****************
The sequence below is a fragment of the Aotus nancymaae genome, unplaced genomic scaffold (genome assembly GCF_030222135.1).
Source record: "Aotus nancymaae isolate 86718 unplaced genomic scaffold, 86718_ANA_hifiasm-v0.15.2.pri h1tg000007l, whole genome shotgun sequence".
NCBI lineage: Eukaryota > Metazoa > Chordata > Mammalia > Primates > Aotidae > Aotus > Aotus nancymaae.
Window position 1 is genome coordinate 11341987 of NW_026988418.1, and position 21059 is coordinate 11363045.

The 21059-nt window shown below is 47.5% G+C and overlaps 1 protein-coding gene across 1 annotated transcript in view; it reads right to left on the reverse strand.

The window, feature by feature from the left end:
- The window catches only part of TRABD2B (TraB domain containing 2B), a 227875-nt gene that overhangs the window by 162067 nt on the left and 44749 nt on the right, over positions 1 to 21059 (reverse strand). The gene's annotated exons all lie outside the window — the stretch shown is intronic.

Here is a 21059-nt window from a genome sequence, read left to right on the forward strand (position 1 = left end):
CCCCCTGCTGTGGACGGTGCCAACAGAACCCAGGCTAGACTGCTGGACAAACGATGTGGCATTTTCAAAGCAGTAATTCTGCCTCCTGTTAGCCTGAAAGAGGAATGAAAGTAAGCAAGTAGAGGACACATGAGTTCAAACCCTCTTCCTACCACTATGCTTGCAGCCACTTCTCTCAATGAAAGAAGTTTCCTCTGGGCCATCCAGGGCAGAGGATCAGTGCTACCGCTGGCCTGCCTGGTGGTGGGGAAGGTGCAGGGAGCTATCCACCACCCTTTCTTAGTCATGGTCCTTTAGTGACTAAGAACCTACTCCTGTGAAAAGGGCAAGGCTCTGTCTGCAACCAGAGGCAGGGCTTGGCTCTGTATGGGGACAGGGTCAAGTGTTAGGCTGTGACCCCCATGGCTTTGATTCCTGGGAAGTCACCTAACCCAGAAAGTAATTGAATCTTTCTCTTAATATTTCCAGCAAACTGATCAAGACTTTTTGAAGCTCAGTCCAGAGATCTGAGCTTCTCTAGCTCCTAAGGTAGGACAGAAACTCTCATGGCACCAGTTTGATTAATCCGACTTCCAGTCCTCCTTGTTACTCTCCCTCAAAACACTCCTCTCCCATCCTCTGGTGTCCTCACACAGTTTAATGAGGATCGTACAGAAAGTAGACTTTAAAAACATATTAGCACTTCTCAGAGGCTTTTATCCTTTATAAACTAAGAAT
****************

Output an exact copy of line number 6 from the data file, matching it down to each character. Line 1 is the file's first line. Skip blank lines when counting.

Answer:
The window, feature by feature from the left end: